Lung cancer rates in women have increased by 22%, soaring from around 14,200 cases diagnosed around 20 years ago (in 1993 there were 14,176 female lung cancer cases in the UK). There were 19,857 female lung cancer cases in 2011 and 20,483 in 2012, UK.

June, 2015

The US’s National Comprehensive Cancer Network (NCCN) is to include 4Kscore® – the test offered as part of ProstateCheck in the UK – as a recommended test in the 2015 NCCN Guidelines for Prostate Cancer Early Detection.

The panel concluded that the 4Kscore, as a blood test with greater specificity over the PSA test, is indicated for use prior to a first prostate biopsy or after a negative biopsy to assist patients and physicians in further defining the probability of high-grade cancer. David Okrongly, Ph.D., President of OPKO Diagnostics, who developed the test, said: “We are pleased that the NCCN, an organization leading the way in the establishment of evidence-based guidelines for cancer diagnostics, is recommending the use of the 4Kscore test in the 2015 Prostate Cancer Early Detection Guidelines.”

June, 2015

Melanoma is the sixth most common cancer in the UK, killing over 2,000 people in Britain each year, but as with all cancers, early detection remains the single most effective method for increasing chances of survival or achieving cure. Nevertheless, a recent survey of over a thousand people carried out by the British Association of Dermatologists revealed that 96% of us fail to check our skin the recommended once a month for skin cancer, and more than 77% would not recognise signs of the disease.

June, 2015

The results of a new study have established a link between prostate cancer and smoking, reports Science Daily.

Smoking has long been known to contribute to the risk of developing a variety of forms of cancer, but this is the first time a clear link has been established with prostate cancer. The link is not with the initial development of prostate cancer, however, but its recurrence following treatment.

June, 2015

Like other types of cancer, incidence of breast cancer is increasing, with around 50,000 new cases in the UK per annum. That means there is currently a lifetime risk of one in eight, which is predicted to rise to one in seven by 2024.

In spite of this, breast cancer can be considered a success story, asGordon Wishart, Professor of Cancer Surgery and Medical Director of Check4Cancer, explains: “While the incidence has been rising, the mortality rate for breast cancer has actually been falling since the 1980s. In fact, 2012 figures showed a fall of 45% for women aged 50-64 since 1989 – the year after the breast screening programme began. It demonstrates very clearly that investment in fighting cancer really can have a significant effect through cancer awareness and early detection.”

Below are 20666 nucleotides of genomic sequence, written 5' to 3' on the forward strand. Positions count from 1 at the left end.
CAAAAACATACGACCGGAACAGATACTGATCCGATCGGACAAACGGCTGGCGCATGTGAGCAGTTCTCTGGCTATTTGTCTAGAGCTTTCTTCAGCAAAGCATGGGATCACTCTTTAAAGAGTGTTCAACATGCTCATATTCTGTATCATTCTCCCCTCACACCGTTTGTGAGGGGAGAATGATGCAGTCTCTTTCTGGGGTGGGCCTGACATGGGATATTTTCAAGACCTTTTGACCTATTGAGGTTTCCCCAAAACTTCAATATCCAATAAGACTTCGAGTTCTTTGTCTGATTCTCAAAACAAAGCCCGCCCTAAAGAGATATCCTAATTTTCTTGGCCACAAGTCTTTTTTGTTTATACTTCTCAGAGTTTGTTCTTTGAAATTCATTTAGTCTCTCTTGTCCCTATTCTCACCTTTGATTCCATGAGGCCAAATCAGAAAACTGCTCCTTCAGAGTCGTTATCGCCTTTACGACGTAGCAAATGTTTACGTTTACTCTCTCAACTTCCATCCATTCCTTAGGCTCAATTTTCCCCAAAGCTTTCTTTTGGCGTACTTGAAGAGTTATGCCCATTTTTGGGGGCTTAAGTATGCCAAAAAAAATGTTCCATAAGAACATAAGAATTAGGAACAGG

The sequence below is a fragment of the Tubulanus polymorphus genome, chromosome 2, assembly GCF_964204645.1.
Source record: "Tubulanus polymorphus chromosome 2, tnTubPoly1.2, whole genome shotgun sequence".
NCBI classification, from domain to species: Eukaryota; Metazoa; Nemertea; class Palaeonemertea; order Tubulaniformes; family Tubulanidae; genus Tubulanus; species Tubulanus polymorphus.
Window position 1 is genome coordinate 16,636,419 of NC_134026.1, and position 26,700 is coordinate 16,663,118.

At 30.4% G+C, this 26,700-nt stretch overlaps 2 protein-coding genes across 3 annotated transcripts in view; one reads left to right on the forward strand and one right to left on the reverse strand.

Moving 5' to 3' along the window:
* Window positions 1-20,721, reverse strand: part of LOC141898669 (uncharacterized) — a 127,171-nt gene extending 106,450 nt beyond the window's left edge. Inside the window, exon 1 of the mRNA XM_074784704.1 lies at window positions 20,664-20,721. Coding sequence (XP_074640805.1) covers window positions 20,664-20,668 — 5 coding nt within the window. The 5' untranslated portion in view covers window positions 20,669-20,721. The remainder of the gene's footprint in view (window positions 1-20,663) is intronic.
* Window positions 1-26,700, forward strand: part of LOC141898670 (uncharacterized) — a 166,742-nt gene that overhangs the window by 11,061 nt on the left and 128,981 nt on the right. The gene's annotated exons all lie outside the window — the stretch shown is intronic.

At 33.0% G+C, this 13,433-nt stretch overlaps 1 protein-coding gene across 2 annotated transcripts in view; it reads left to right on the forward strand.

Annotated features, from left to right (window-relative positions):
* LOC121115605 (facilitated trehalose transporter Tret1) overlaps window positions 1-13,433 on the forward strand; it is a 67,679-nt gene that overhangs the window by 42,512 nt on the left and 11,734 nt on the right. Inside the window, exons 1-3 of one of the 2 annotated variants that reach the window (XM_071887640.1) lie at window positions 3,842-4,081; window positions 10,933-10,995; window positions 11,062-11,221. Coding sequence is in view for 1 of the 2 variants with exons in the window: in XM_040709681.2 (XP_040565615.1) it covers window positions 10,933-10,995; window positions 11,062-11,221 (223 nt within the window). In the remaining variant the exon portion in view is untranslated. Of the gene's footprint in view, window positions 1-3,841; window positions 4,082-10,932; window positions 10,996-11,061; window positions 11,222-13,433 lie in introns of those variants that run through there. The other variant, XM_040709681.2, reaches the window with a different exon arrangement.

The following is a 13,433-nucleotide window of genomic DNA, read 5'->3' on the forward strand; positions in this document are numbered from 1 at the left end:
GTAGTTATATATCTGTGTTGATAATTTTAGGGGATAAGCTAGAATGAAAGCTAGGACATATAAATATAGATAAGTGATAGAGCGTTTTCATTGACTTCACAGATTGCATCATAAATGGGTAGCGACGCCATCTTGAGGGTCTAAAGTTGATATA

June, 2015

As Cervical Screening Awareness Week gets underway (15-21 June) the BBC reports how cervical cancer is perceived as a young woman's disease – despite the fact that half of deaths occur in women over 65.

A new survey reveals that, on average, there were 449 deaths as a result of cervical cancer between 2010 and 2012 amongst over-65s, compared to just seven in under-25s. The survey – published in the British Medical Journal – also argues that the age limit for cervical screening should be raised to 70 and that older women should be targeted in health campaigns.

June, 2015

To mark Cervical Screening Awareness Week – a UK-wide initiative led by Jo's Cervical Cancer Trust – Mr Jullien Brady, Clinical Advisor - GYN Check4Cancer, talks about the importance of screening, and how the latest developments can help save more lives.

First of all, can you tell us why the UK cervical screening programme is so important?

June, 2015

Over the past couple of years, we have seen a paradigm shift in the relationship between business and cancer, with more and more employers introducing cancer tests as a potential benefit for their employees. Many of these, of course, are large corporations with whole departments dedicated to HR and Wellbeing – but what do such developments mean for SMEs?

June, 2015

An article "Cambridge breast cancer surgeon Prof Gordon Wishart launches new genetic testing company", based on interview with Professor Gordon Wishart, was published By Cambridge News today. 

June, 2015